Fungal and Bacterial Leaf Diseases:
Fungal and Bacterial Leaf Diseases:
Symptoms: Leaf spot, tar spot, leaf blotch, leaf blister and shot hole are symptoms of leaf diseases. Shot hole occurs when dead leaf tissue falls out, leaving a hole.
Cause: A number of leaf diseases that occasionally damage ornamental plants are caused by fungi and bacteria. Many species of fungi cause leaf diseases. Leaf diseases cause leaves to fall prematurely, leaving trees and shrubs without the green factories that produce food for them. Repeated defoliation of trees or shrubs makes them progressively weaker. Most deciduous plants can withstand several defoliations without serious damage, but broad- leaved and narrow-leaved evergreens usually do not recover from a defoliation.
Most fungi and bacteria that cause leaf diseases require a wet leaf surface for an extended time, usually about 24 hours. The wet leaf surface allows the fungal spores to swell, germinate and penetrate the plant and the bacteria to swim to a natural opening in the leaf surface, such as a stomate.
Leaf-infecting diseases are more severe if the fungus or bacterium is present at bud break, when the leaves are tender and new. If the weather is dry during bud break, infection occurs later in wet weather after leaves are expanded. Late infections may be unsightly but seldom harm the plant.
Bacterial Leaf Spots
Symptoms: Bacterial leaf spots may appear similar to fungal leaf spots, so it may be difficult to distinguish the two. Leaf spots caused by bacteria are often initially light green and look "water-soaked". Later, these leaf spots usually turn brown or black and may have definite margins.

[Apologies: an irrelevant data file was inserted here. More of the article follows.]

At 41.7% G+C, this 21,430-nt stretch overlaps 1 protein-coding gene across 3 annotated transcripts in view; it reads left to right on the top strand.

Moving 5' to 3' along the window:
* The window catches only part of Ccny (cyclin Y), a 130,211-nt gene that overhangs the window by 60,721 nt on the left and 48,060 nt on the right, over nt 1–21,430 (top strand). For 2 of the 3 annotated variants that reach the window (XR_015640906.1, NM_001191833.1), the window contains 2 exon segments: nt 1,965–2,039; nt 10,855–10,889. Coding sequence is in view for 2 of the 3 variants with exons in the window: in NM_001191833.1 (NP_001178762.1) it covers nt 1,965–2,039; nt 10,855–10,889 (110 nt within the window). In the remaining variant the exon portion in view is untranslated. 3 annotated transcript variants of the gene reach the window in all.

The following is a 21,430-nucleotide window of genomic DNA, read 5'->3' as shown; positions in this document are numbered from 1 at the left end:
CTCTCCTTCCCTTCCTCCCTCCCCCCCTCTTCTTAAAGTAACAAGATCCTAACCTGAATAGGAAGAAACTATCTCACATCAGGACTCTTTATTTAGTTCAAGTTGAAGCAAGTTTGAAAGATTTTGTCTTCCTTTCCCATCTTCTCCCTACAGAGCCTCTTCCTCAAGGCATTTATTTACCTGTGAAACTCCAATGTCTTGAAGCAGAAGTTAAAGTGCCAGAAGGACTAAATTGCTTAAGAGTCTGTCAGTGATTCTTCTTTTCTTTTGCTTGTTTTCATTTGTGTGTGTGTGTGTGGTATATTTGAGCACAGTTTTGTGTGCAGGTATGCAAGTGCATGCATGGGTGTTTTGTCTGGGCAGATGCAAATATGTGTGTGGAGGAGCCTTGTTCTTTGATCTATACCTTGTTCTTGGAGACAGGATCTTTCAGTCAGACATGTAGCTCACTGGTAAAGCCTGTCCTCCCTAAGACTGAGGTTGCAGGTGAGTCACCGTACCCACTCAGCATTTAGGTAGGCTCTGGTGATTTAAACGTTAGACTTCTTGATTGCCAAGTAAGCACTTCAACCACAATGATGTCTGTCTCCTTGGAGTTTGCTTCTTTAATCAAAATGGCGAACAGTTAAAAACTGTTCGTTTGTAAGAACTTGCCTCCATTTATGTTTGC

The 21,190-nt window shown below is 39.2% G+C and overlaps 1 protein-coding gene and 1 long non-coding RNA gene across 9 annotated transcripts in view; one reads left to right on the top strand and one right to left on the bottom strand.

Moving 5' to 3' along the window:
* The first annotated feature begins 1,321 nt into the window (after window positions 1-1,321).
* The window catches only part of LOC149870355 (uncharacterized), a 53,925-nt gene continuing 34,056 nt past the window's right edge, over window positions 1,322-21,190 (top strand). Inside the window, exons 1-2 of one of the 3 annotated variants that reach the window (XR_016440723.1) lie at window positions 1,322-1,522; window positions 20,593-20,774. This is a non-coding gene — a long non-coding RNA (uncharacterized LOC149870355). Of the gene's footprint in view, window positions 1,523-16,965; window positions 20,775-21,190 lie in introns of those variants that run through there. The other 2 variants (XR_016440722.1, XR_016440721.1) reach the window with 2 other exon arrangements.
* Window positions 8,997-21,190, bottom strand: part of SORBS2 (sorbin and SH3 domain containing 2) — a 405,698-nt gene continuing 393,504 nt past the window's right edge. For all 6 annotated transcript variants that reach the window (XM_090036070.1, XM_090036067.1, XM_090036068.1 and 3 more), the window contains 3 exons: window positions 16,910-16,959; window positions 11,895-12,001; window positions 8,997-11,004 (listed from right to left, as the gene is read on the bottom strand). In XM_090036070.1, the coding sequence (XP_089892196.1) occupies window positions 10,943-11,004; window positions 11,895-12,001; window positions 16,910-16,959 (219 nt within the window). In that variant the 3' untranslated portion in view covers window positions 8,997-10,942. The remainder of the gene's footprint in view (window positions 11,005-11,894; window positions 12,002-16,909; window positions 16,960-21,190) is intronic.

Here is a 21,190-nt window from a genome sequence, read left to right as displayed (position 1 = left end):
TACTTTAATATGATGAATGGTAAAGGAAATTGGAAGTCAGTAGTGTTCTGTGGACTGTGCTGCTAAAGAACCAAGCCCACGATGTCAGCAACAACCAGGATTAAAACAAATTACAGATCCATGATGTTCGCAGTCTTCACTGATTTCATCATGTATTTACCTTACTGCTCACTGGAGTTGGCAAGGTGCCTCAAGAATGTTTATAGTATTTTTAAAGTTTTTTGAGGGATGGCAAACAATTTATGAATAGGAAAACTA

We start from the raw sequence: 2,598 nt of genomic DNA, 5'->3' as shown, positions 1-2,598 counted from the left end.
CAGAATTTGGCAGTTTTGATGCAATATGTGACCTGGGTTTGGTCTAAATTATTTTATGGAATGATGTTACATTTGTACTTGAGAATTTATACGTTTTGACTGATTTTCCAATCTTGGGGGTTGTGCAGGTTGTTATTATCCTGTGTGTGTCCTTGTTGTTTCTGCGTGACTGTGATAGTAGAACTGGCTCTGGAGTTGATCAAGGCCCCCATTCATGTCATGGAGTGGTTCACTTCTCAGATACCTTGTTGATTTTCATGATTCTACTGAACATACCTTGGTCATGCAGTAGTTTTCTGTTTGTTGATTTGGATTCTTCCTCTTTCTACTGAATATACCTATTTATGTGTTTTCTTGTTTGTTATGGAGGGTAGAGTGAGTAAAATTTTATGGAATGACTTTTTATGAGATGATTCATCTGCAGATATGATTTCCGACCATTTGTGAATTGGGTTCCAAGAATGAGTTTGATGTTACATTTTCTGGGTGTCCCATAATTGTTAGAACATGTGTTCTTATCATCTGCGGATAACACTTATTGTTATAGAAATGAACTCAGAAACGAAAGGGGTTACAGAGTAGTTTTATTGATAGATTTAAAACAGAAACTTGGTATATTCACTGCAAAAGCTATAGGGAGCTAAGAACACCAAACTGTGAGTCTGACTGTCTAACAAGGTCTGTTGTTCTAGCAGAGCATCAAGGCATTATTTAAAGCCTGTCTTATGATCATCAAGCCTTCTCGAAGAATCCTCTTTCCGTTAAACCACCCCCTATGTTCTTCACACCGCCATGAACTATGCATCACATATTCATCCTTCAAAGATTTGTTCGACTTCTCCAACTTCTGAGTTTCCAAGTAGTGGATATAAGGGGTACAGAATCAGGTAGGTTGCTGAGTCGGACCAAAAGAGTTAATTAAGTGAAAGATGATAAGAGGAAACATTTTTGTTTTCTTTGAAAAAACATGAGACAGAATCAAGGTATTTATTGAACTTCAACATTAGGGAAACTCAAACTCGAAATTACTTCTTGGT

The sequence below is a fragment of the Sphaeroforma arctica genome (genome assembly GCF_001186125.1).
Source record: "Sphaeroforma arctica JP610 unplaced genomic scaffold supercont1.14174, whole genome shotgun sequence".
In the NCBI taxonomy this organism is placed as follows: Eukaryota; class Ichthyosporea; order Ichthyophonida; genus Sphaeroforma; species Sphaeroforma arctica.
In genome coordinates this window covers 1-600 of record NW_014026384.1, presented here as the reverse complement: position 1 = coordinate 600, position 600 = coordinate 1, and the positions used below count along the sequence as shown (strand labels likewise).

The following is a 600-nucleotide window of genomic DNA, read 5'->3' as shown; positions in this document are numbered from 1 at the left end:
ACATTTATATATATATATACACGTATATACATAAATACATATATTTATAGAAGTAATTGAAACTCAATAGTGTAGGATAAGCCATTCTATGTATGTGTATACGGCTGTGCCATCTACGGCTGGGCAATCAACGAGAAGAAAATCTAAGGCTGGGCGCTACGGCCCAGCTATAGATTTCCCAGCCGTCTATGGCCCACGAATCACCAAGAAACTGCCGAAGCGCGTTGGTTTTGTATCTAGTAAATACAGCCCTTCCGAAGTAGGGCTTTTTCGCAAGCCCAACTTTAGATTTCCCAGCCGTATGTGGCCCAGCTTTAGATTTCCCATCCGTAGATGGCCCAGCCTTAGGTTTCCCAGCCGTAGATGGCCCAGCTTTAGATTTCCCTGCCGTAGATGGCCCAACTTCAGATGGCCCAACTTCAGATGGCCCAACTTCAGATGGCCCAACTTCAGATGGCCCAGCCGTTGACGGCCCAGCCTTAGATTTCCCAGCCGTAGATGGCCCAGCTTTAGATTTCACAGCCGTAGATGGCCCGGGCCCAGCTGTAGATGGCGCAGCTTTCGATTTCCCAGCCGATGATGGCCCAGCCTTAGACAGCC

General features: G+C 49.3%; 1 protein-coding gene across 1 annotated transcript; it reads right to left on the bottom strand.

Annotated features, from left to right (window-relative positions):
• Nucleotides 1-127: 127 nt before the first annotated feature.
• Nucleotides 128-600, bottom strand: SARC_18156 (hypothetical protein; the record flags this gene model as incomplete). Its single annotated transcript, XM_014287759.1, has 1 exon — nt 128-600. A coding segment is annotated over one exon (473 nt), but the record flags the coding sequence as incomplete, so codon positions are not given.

Cause: Many species of bacteria may cause bacterial leaf spots of landscape plants. These bacteria are often splashed from the soil onto wet foliage, where they enter a leaf through its breathing holes (stomates) or wounds. Thereafter they spread from leaf to leaf when plants are watered or during rainy periods. Bacterial leaf spot of English Ivy is a good example of a common bacterial leaf spot.
Control: Avoid using high nitrogen fertilizers on susceptible cultivars. Only fungicides containing copper may be effective against bacterial blights and bacterial disease, but copper may burn foliage in some cultivars. The antibiotic streptomycin is used in commercial agriculture, but is not available to the homeowner.
Fungal Leaf Spots
Symptoms: Leaf spots are characterized by brown or black spots randomly scattered across the leaf. The spots may or may not have the appearance of concentric rings. The margins of the spot may be a different color than the center of the spot.
Cause: Leaf spots are caused by many different fungi that attack landscape ornamentals. Rainy periods favor their sporulation and spread to unaffected foliage. Infection may occur at any time, but the disease is usually most severe on new, emerging foliage during rainy periods.
Control: Fungi that cause leaf spots form spores on the leaves. The new spring infections are commonly caused by spores from last fall's leaves. Therefore, rake and burn or compost last season's leaves before buds break in the spring. Help foliage dry quickly after rain, heavy dew, or sprinkler watering. In the case of deciduous trees and shrubs, prune out overthick growth for better penetration of solar radiation and better air circulation to aid in drying foliage. In the case of conifers, it is most important to control weeds that surround the lowest branches. Weeds inhibit air circulation and increase humidity, favoring fungal infection of needles.